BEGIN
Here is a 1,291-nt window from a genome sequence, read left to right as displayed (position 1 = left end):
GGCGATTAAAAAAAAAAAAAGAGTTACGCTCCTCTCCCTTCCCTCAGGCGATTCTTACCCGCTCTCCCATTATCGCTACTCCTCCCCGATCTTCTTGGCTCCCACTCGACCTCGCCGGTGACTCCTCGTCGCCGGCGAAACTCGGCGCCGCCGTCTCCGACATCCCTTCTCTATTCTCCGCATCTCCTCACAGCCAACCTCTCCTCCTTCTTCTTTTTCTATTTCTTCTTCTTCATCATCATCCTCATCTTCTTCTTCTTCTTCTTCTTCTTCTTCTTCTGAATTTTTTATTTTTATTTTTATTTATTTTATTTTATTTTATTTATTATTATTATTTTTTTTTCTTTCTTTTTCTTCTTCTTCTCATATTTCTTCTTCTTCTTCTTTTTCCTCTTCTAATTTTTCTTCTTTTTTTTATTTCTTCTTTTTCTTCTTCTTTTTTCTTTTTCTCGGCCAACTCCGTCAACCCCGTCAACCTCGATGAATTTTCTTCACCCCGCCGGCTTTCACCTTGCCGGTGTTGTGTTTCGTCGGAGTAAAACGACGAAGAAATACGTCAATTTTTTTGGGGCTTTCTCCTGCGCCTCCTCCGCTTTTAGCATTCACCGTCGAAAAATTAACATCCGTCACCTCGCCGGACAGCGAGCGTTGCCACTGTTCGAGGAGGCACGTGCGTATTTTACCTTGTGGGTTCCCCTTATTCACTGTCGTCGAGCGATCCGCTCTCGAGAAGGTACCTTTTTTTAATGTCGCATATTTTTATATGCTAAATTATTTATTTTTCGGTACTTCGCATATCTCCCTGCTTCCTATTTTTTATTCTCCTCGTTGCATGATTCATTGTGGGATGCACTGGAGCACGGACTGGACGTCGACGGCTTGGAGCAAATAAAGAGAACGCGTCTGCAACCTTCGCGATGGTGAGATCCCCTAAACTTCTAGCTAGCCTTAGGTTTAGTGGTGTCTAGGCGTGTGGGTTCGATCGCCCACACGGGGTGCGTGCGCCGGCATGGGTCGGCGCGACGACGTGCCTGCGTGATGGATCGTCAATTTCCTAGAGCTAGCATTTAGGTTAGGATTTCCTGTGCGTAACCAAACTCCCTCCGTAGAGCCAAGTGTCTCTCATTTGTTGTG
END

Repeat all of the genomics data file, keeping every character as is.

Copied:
Here is a 1,291-nt window from a genome sequence, read left to right as displayed (position 1 = left end):
GGCGATTAAAAAAAAAAAAAGAGTTACGCTCCTCTCCCTTCCCTCAGGCGATTCTTACCCGCTCTCCCATTATCGCTACTCCTCCCCGATCTTCTTGGCTCCCACTCGACCTCGCCGGTGACTCCTCGTCGCCGGCGAAACTCGGCGCCGCCGTCTCCGACATCCCTTCTCTATTCTCCGCATCTCCTCACAGCCAACCTCTCCTCCTTCTTCTTTTTCTATTTCTTCTTCTTCATCATCATCCTCATCTTCTTCTTCTTCTTCTTCTTCTTCTTCTTCTGAATTTTTTATTTTTATTTTTATTTATTTTATTTTATTTTATTTATTATTATTATTTTTTTTTCTTTCTTTTTCTTCTTCTTCTCATATTTCTTCTTCTTCTTCTTTTTCCTCTTCTAATTTTTCTTCTTTTTTTTATTTCTTCTTTTTCTTCTTCTTTTTTCTTTTTCTCGGCCAACTCCGTCAACCCCGTCAACCTCGATGAATTTTCTTCACCCCGCCGGCTTTCACCTTGCCGGTGTTGTGTTTCGTCGGAGTAAAACGACGAAGAAATACGTCAATTTTTTTGGGGCTTTCTCCTGCGCCTCCTCCGCTTTTAGCATTCACCGTCGAAAAATTAACATCCGTCACCTCGCCGGACAGCGAGCGTTGCCACTGTTCGAGGAGGCACGTGCGTATTTTACCTTGTGGGTTCCCCTTATTCACTGTCGTCGAGCGATCCGCTCTCGAGAAGGTACCTTTTTTTAATGTCGCATATTTTTATATGCTAAATTATTTATTTTTCGGTACTTCGCATATCTCCCTGCTTCCTATTTTTTATTCTCCTCGTTGCATGATTCATTGTGGGATGCACTGGAGCACGGACTGGACGTCGACGGCTTGGAGCAAATAAAGAGAACGCGTCTGCAACCTTCGCGATGGTGAGATCCCCTAAACTTCTAGCTAGCCTTAGGTTTAGTGGTGTCTAGGCGTGTGGGTTCGATCGCCCACACGGGGTGCGTGCGCCGGCATGGGTCGGCGCGACGACGTGCCTGCGTGATGGATCGTCAATTTCCTAGAGCTAGCATTTAGGTTAGGATTTCCTGTGCGTAACCAAACTCCCTCCGTAGAGCCAAGTGTCTCTCATTTGTTGTG